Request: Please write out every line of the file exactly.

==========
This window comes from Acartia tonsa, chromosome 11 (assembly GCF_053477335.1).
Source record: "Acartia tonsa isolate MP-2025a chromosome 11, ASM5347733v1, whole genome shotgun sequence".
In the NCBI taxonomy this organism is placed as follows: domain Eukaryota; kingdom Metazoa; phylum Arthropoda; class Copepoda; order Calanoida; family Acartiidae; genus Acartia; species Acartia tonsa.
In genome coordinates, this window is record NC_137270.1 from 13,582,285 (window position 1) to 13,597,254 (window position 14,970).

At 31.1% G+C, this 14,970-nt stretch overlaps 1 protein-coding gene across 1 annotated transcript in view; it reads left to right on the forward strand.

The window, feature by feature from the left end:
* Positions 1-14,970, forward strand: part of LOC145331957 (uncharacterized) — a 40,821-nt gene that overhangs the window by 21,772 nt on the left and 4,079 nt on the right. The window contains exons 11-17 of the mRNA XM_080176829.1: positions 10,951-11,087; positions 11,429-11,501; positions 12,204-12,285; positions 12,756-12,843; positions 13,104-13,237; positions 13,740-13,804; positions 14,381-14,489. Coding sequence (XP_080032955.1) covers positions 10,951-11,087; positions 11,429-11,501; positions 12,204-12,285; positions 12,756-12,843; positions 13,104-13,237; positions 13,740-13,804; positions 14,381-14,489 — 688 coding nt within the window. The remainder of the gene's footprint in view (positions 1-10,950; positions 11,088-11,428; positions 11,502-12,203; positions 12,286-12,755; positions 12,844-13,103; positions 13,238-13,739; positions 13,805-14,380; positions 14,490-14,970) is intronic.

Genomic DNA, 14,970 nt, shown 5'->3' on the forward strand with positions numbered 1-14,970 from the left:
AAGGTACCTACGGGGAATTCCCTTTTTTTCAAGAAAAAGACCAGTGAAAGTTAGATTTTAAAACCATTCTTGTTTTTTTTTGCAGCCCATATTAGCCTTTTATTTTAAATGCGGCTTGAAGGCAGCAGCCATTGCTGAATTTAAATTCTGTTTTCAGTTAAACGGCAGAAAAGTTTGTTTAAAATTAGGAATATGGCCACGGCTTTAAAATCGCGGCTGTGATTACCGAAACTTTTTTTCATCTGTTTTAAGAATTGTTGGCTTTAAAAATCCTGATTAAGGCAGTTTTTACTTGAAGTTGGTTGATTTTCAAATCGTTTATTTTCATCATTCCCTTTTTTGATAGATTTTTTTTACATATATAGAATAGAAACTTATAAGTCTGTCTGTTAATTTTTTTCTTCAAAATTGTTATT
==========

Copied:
This window comes from Acartia tonsa, chromosome 11 (assembly GCF_053477335.1).
Source record: "Acartia tonsa isolate MP-2025a chromosome 11, ASM5347733v1, whole genome shotgun sequence".
In the NCBI taxonomy this organism is placed as follows: domain Eukaryota; kingdom Metazoa; phylum Arthropoda; class Copepoda; order Calanoida; family Acartiidae; genus Acartia; species Acartia tonsa.
In genome coordinates, this window is record NC_137270.1 from 13,582,285 (window position 1) to 13,597,254 (window position 14,970).

At 31.1% G+C, this 14,970-nt stretch overlaps 1 protein-coding gene across 1 annotated transcript in view; it reads left to right on the forward strand.

The window, feature by feature from the left end:
* Positions 1-14,970, forward strand: part of LOC145331957 (uncharacterized) — a 40,821-nt gene that overhangs the window by 21,772 nt on the left and 4,079 nt on the right. The window contains exons 11-17 of the mRNA XM_080176829.1: positions 10,951-11,087; positions 11,429-11,501; positions 12,204-12,285; positions 12,756-12,843; positions 13,104-13,237; positions 13,740-13,804; positions 14,381-14,489. Coding sequence (XP_080032955.1) covers positions 10,951-11,087; positions 11,429-11,501; positions 12,204-12,285; positions 12,756-12,843; positions 13,104-13,237; positions 13,740-13,804; positions 14,381-14,489 — 688 coding nt within the window. The remainder of the gene's footprint in view (positions 1-10,950; positions 11,088-11,428; positions 11,502-12,203; positions 12,286-12,755; positions 12,844-13,103; positions 13,238-13,739; positions 13,805-14,380; positions 14,490-14,970) is intronic.

Genomic DNA, 14,970 nt, shown 5'->3' on the forward strand with positions numbered 1-14,970 from the left:
AAGGTACCTACGGGGAATTCCCTTTTTTTCAAGAAAAAGACCAGTGAAAGTTAGATTTTAAAACCATTCTTGTTTTTTTTTGCAGCCCATATTAGCCTTTTATTTTAAATGCGGCTTGAAGGCAGCAGCCATTGCTGAATTTAAATTCTGTTTTCAGTTAAACGGCAGAAAAGTTTGTTTAAAATTAGGAATATGGCCACGGCTTTAAAATCGCGGCTGTGATTACCGAAACTTTTTTTCATCTGTTTTAAGAATTGTTGGCTTTAAAAATCCTGATTAAGGCAGTTTTTACTTGAAGTTGGTTGATTTTCAAATCGTTTATTTTCATCATTCCCTTTTTTGATAGATTTTTTTTACATATATAGAATAGAAACTTATAAGTCTGTCTGTTAATTTTTTTCTTCAAAATTGTTATT